The attorneys general of 44 states sent a letter Monday urging Facebook CEO Mark Zuckerberg to halt the company’s launch of Instagram Kids, a version of the app designed for children under the age of 13.
In the letter, whose signatories include New York Attorney General Letitia James and California Attorney General Rob Bonta, the attorneys general accuse the social media giant of failing to protect children in the past.
“Use of social media can be detrimental to the health and well-being of children, who are not equipped to navigate the challenges of having a social media account,” they wrote. “Further, Facebook has historically failed to protect the welfare of children on its platforms.”
“The attorneys general have an interest in protecting our youngest citizens, and Facebook’s plans to create a platform where kids under the age of 13 are encouraged to share content online is contrary to that interest,” they added.
Buzzfeed News initially reported that Facebook was building an Instagram for kids in March, citing an internal company post it had obtained.
In a statement to Motherboard, a Facebook spokesperson claimed that the company was only “exploring” a kids version of the app and that it would be working with legislators.
“We’ve just started exploring a version of Instagram for kids,” the spokesperson wrote. “We agree that any experience we develop must prioritize their safety and privacy, and we will consult with experts in child development, child safety and mental health, and privacy advocates to inform it. We also look forward to working with legislators and regulators, including the nation’s attorneys general.”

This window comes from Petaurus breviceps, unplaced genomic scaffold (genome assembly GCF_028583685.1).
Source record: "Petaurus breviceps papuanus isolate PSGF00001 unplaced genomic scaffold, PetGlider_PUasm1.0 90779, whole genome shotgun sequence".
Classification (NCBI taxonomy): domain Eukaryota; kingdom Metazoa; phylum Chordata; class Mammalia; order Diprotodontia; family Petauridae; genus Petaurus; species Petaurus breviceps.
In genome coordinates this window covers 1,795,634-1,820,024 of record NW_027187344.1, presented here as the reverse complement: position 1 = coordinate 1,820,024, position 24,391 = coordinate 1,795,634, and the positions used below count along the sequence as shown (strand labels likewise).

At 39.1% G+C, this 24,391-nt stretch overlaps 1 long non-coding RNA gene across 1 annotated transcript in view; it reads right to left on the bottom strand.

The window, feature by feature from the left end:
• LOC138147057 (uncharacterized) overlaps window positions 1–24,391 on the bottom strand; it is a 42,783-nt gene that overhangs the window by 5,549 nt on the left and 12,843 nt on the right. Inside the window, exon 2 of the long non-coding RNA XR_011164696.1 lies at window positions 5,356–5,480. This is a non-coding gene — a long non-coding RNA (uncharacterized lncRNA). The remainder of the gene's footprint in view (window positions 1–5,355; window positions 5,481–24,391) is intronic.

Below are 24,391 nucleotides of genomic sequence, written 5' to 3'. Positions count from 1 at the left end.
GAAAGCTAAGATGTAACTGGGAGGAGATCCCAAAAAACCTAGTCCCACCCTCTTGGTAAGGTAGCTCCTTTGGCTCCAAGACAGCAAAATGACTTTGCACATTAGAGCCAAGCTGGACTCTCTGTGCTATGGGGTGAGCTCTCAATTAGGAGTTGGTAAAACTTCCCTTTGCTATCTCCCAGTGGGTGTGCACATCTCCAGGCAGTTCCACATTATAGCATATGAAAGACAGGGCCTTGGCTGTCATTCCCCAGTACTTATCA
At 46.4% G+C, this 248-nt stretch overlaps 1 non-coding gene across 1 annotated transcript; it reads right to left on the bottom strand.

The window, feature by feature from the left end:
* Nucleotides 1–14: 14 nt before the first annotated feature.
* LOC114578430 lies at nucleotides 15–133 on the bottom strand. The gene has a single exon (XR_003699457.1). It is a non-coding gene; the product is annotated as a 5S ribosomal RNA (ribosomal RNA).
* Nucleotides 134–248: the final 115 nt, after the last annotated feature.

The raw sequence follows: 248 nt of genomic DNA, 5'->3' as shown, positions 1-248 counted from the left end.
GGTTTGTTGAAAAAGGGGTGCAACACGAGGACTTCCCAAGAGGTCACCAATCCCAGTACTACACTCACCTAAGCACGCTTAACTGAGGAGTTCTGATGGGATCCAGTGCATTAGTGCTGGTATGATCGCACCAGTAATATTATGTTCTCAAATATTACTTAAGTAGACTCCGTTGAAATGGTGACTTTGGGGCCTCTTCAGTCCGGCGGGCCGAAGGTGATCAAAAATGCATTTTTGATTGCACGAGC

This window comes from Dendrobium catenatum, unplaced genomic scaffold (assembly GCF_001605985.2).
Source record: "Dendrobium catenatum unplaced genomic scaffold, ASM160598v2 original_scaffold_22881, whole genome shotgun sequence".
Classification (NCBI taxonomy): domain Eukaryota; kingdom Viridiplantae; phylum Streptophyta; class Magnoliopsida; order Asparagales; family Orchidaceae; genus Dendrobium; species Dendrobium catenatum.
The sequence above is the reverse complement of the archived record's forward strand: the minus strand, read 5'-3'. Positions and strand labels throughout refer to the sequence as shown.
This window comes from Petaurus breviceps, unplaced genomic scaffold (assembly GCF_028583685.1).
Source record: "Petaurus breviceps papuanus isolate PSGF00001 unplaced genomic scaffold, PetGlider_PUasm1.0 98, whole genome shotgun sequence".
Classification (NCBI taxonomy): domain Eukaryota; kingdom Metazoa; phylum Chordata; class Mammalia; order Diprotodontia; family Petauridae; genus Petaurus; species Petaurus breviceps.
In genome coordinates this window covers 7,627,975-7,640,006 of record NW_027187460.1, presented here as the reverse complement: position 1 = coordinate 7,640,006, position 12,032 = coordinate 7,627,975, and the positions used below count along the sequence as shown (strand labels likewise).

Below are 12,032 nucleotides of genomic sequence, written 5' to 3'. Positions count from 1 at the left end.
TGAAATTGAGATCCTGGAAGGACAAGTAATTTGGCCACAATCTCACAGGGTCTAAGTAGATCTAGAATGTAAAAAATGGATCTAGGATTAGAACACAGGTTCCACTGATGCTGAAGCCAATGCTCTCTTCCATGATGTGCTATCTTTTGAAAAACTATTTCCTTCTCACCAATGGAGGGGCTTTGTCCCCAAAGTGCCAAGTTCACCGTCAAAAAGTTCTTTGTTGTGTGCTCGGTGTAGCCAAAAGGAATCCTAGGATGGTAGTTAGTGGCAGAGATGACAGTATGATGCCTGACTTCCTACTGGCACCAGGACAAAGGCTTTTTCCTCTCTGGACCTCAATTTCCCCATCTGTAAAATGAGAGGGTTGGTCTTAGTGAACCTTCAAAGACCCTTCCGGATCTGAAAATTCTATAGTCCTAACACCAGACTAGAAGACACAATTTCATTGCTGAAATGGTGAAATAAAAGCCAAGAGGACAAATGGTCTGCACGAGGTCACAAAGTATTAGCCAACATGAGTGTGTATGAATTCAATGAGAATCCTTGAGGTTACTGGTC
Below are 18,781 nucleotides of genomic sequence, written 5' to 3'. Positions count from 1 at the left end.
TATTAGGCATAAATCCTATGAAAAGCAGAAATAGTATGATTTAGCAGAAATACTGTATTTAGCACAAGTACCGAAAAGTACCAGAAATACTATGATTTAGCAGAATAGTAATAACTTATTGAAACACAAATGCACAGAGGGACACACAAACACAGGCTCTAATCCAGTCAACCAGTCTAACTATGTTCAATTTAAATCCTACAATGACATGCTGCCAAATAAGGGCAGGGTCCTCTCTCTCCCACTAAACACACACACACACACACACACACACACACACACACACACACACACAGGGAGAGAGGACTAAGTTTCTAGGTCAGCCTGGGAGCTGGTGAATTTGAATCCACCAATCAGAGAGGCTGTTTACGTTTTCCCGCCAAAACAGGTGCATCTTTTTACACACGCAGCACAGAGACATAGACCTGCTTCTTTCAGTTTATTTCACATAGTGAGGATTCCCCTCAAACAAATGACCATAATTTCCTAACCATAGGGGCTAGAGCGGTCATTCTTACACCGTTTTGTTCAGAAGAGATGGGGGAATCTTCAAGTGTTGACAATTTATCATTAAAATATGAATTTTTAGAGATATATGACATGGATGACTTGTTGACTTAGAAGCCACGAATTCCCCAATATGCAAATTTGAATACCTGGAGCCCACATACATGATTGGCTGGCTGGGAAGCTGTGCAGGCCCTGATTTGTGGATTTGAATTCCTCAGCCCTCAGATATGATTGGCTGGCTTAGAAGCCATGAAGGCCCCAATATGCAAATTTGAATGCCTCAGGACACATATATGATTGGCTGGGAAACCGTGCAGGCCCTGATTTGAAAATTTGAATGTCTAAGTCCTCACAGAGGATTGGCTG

“In addition, we commit today to not showing ads in any Instagram experience we develop for people under the age of 13,” they added.
The attorneys general argue, however, that social media is often harmful for children’s mental health, referencing research linking apps like Instagram to decreased self-esteem, as well as self-injurious behavior. They also argue that children do not fundamentally possess a developed understanding of privacy and pointed to the risks of cyberbullying.
In perhaps the most combative section of the letter, the signatories point to Facebook’s “record of failing to protect the safety and privacy of children on its platform.” The concerns echo longstanding critiques of the platform, which reported 20 million instances of child sexual abuse in 2020.
In 2019, The Verge reported that a bug in Facebook’s messenger kids meant that children could enter into group chats with strangers.
More fundamentally, the letter argues that Instagram Kids is simply an attempt to expand Facebook’s reach into a vulnerable group of users, rather than create an actually safer environment for them.
“It appears that Facebook is not responding to a need, but instead creating one, as this platform appeals primarily to children who otherwise do not or would not have an Instagram account,” the attorneys general write. “In short, an Instagram platform for young children is harmful for myriad reasons.”